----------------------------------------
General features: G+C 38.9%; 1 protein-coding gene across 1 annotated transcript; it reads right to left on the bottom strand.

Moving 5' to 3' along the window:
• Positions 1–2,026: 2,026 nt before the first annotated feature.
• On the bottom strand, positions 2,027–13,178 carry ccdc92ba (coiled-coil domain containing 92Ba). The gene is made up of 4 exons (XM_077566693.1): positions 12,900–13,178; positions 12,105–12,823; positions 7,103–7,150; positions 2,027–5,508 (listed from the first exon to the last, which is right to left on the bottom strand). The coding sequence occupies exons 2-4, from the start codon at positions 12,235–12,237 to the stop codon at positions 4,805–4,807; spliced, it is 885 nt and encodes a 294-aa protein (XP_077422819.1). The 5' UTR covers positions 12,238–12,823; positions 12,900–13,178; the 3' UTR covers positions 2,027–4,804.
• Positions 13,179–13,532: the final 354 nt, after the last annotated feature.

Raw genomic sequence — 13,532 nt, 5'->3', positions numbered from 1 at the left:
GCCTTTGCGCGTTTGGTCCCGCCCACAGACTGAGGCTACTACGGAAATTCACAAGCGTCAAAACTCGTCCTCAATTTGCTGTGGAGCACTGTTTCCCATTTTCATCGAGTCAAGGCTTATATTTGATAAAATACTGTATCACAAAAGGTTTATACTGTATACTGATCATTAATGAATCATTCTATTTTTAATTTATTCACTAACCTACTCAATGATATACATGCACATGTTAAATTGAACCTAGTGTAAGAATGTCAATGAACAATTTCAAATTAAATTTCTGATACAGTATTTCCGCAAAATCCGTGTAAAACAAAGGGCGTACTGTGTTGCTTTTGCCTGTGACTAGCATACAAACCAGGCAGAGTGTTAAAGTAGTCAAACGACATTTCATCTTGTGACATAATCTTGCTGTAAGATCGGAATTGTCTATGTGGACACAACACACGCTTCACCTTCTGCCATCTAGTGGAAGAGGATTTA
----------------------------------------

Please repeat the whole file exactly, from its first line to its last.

General features: G+C 38.9%; 1 protein-coding gene across 1 annotated transcript; it reads right to left on the bottom strand.

Moving 5' to 3' along the window:
• Positions 1–2,026: 2,026 nt before the first annotated feature.
• On the bottom strand, positions 2,027–13,178 carry ccdc92ba (coiled-coil domain containing 92Ba). The gene is made up of 4 exons (XM_077566693.1): positions 12,900–13,178; positions 12,105–12,823; positions 7,103–7,150; positions 2,027–5,508 (listed from the first exon to the last, which is right to left on the bottom strand). The coding sequence occupies exons 2-4, from the start codon at positions 12,235–12,237 to the stop codon at positions 4,805–4,807; spliced, it is 885 nt and encodes a 294-aa protein (XP_077422819.1). The 5' UTR covers positions 12,238–12,823; positions 12,900–13,178; the 3' UTR covers positions 2,027–4,804.
• Positions 13,179–13,532: the final 354 nt, after the last annotated feature.

Raw genomic sequence — 13,532 nt, 5'->3', positions numbered from 1 at the left:
GCCTTTGCGCGTTTGGTCCCGCCCACAGACTGAGGCTACTACGGAAATTCACAAGCGTCAAAACTCGTCCTCAATTTGCTGTGGAGCACTGTTTCCCATTTTCATCGAGTCAAGGCTTATATTTGATAAAATACTGTATCACAAAAGGTTTATACTGTATACTGATCATTAATGAATCATTCTATTTTTAATTTATTCACTAACCTACTCAATGATATACATGCACATGTTAAATTGAACCTAGTGTAAGAATGTCAATGAACAATTTCAAATTAAATTTCTGATACAGTATTTCCGCAAAATCCGTGTAAAACAAAGGGCGTACTGTGTTGCTTTTGCCTGTGACTAGCATACAAACCAGGCAGAGTGTTAAAGTAGTCAAACGACATTTCATCTTGTGACATAATCTTGCTGTAAGATCGGAATTGTCTATGTGGACACAACACACGCTTCACCTTCTGCCATCTAGTGGAAGAGGATTTA